No other defence budget is watched with a mixture of awe and trepidation as China’s.
Last week was no different.
As expected Beijing announced a modest (by its own standards) 11.2 per cent increase in defence spending to peg it at 670 billion RMB or over 110 billion dollars.
For long-time China watchers this figure has not come as a surprise.
It is in fact in keeping with recent trends which have forecast doubling of China’s defence budget to approximately 238 billion dollars by 2015. A leading defence consultancy firm IHS Jane’s had said in a projection more than a fortnight ago that China’s defence budget in 2015 is likely to soar to $238 billion – more than the next 12 leading Asia-Pacific countries combined. Many commentators see this as China’s sustained attempts to emerge as a major military challenge to the US by the end of the decade.
In comparison India’s defence budget is likely to be in the range of 33 to 36 billion dollars—far less than its northern neighbour.
And given the economic uncertainty faced by India, the budget may not even meet expectations.
These figures are a reality check for those who see India and China locked in an arms race.
Far from it.
For over two decades, China has maintained an extraordinary pace in its defence modernisation, with a clear-eyed road map and prioritization. It has indigenised many of its critical weapons system and war platforms.
By contrast India has allocated money for its three armed forces in fits and starts. Many of its mega purchase plans are stuck because of allegations of bribery and underhand dealings.
Given the stark difference in the systems of governance between India and China, these delays in India can certainly be expected.
But over the past half a decade the Indian Ministry of Defence headed by an extra-cautious minister, has shown very little urgency in clearing critical arms purchases, his public pronouncements notwithstanding.
The gap between the two Asian nations is likely to only increase in coming years although China, which has for the first time in the last decade pegged its GDP growth to below eight per cent, will also now look to prioritise its defence spending.
Of course neither China nor India comes anywhere close to US defence spending!
Currently the US spends four per cent of its GDP on defence. Despite its rapid growth, China’s is still pegged at 1.2 percent of its own GDP while India spending hovers around 1.6 to 1.8 per cent of its GDP.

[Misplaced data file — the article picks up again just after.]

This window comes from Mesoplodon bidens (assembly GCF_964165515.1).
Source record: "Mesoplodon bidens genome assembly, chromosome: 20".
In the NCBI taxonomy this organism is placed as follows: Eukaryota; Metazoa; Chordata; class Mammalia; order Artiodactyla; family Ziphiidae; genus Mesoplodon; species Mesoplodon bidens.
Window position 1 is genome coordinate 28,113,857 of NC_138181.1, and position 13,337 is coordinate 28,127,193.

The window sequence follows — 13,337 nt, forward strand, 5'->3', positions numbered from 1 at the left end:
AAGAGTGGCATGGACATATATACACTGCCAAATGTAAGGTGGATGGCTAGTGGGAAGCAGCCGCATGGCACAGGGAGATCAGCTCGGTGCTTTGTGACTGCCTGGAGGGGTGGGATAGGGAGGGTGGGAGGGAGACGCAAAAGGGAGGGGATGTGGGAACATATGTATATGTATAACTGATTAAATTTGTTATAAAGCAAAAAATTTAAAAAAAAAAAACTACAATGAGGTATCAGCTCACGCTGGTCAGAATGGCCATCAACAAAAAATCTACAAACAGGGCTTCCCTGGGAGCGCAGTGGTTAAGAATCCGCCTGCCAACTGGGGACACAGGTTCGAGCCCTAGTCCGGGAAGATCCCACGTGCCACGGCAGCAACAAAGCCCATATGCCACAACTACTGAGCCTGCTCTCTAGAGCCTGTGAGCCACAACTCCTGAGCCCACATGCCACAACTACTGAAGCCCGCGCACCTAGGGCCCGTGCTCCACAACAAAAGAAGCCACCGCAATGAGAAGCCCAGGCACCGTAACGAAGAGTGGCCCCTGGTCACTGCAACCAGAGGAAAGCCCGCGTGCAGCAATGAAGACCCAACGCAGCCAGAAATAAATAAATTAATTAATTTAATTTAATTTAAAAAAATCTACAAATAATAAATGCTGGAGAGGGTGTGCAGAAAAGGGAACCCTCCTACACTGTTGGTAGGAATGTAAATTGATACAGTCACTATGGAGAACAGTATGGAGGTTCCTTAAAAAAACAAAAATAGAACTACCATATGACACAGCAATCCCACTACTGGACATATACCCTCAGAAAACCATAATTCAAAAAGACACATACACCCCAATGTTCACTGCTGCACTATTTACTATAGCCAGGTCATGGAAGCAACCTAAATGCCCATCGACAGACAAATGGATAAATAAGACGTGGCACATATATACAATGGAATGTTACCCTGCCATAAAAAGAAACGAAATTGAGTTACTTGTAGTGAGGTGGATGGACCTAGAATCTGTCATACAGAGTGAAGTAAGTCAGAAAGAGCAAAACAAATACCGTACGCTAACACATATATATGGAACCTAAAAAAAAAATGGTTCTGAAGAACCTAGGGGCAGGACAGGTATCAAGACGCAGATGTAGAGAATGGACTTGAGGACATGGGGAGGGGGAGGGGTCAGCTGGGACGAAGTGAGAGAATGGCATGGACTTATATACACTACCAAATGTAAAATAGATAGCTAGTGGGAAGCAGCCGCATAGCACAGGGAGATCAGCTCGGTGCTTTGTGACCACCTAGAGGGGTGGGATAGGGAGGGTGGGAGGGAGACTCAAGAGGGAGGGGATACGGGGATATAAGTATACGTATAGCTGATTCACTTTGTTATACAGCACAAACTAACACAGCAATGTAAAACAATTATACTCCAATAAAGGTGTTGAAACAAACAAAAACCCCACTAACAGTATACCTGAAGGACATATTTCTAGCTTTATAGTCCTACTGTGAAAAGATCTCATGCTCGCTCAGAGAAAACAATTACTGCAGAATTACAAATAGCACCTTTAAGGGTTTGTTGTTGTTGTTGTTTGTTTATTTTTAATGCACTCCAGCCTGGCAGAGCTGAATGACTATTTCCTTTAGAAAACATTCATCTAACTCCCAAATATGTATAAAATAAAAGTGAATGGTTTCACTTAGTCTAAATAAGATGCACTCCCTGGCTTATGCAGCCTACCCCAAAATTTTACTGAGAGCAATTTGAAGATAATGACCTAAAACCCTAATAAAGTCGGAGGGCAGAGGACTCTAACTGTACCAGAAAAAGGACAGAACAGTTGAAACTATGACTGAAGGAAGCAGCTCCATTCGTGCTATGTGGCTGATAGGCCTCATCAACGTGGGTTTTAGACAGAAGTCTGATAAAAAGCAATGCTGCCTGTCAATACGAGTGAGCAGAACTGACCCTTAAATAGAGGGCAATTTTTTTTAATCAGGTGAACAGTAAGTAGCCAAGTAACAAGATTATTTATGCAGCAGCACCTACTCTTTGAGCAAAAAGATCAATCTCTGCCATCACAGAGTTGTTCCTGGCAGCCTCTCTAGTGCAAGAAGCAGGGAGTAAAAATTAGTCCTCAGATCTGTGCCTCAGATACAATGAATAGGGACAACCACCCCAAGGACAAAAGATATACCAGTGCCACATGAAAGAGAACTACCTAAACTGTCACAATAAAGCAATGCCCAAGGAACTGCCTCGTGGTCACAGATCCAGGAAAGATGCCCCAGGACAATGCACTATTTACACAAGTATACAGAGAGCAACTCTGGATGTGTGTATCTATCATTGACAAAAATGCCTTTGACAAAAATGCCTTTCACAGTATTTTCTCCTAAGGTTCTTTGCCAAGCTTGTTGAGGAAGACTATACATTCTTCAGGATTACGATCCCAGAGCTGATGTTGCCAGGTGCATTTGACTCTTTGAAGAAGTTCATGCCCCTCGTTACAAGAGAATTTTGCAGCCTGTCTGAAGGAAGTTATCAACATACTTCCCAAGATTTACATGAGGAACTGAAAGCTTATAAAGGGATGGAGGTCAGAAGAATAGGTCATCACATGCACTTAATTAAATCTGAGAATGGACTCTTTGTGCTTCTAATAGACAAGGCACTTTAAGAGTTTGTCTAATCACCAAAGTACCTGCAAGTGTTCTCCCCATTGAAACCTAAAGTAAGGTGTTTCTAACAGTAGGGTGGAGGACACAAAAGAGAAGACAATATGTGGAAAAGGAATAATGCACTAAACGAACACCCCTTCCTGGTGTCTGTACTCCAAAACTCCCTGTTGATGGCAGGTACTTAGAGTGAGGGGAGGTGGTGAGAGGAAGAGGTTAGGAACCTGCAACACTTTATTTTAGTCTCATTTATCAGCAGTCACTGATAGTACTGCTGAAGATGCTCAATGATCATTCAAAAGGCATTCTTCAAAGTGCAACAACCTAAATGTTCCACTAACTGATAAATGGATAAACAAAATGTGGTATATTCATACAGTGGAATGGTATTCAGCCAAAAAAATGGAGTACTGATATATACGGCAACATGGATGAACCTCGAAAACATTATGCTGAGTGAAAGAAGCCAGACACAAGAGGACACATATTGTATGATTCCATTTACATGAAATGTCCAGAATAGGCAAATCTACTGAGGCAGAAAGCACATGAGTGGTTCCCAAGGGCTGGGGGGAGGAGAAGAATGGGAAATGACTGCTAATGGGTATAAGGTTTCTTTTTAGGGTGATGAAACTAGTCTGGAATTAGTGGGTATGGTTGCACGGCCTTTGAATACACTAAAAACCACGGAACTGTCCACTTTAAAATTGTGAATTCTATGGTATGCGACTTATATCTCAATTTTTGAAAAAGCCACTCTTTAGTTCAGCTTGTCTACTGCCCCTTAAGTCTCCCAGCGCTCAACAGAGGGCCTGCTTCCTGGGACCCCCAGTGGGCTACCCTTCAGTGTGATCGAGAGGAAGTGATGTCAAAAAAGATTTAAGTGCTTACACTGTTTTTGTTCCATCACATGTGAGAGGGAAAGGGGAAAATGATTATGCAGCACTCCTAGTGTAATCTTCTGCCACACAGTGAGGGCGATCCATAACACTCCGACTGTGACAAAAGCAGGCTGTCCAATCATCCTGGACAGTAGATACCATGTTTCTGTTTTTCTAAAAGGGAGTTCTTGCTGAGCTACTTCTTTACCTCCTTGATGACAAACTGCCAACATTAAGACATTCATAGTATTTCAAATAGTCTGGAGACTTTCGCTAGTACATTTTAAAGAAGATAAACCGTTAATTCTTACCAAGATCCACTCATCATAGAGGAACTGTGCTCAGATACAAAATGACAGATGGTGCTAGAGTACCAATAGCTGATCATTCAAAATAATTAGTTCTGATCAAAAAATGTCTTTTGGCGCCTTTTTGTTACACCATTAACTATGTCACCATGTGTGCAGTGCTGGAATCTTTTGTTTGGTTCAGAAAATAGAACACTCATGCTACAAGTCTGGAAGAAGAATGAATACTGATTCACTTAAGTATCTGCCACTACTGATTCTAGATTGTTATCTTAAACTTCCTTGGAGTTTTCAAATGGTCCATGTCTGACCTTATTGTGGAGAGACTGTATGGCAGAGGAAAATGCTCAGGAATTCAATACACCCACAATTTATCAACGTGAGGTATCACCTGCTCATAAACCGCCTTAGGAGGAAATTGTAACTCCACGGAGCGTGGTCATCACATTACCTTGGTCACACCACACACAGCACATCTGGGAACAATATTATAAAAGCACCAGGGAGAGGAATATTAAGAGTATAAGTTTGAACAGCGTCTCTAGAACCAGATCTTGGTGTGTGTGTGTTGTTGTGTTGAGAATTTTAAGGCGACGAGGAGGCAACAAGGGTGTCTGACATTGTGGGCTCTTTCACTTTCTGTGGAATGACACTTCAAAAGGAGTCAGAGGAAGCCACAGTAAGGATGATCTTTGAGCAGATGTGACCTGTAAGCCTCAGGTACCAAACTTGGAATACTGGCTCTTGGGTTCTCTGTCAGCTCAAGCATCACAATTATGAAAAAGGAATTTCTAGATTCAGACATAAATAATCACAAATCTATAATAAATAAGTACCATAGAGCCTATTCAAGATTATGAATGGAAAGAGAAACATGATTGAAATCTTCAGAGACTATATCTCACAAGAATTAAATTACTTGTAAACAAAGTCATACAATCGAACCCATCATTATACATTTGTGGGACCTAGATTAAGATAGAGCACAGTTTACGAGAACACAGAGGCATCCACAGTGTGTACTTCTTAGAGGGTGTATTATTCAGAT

What should however be worth watching is how much of this budget can China spend on capital acquisition.
With the induction of modern equipment and rapid expansion in its personnel strength, the People’s Liberation Army (PLA) will be forced to allocate more and more money for recurring expenditure—maintenance of equipment and retention of skilled personnel.
In India for instance, the MoD spends for than half of its budget in what it calls revenue expenditure—salaries, pension, training personnel and servicing of hardware.
This reality must therefore be kept in kind while analysing China’s publicly declared defence spending.
Number crunching apart, China watchers have pointed to a crucial reality that might impinge upon its defence planning: the increasing internal turmoil that it faces.
In the second year of its 12th five year plan (2011-2016), China is faced with rise in internal instability, fuelled by increasing restlessness in Tibet and Xinjiang—two of its most troubled provinces. Elsewhere too, discontent, brought about by widening economic disparity, is spreading.
No wonder, third year running China’s budget on internal security is likely to outpace its defence spending.
Reuters reported earlier this month that the internal security budget is set to climb 11.5% to 701.8 billion yuan ($111.4 billion).
“The numbers show how vigilant China’s ruling Communist Party is against unrest, despite robust economic growth and years of budget rise for law-and-order agencies, which pushed outlays on them past military outlays for the first time in 2010. The rise in China’s budget for police, state security, armed militia, courts and jails and other items of “public security” was unveiled in the Ministry of Finance’s report issued at the start of the annual parliamentary session,” the Reuters report said.
Last year, an internal study said there were over 200,000 social protests across China.
In 2012, the unrest has increased not just in restive Tibet or Xinjiang even in mainland China as witnessed in Wukan.
While the protests in Tibet and Xinjiang, with its long history of ‘separatism,” are on expected lines, events like those which took place in Wukan are sure to worry the incoming Chinese leadership.
The impact of reforms, migration of millions of labourers from rural to urban areas, the rising Consumer Price Index, corruption and worker discontent are among the factors contributing to growing popular discontent.
How China deals with them in coming years will determine Beijing’s own response to the events around the world. In any event, China will continue to remain a country worth keeping a close eye on.
(Originally written for the Purple Beret magazine)
(Originally written for the Purple Beret magazine)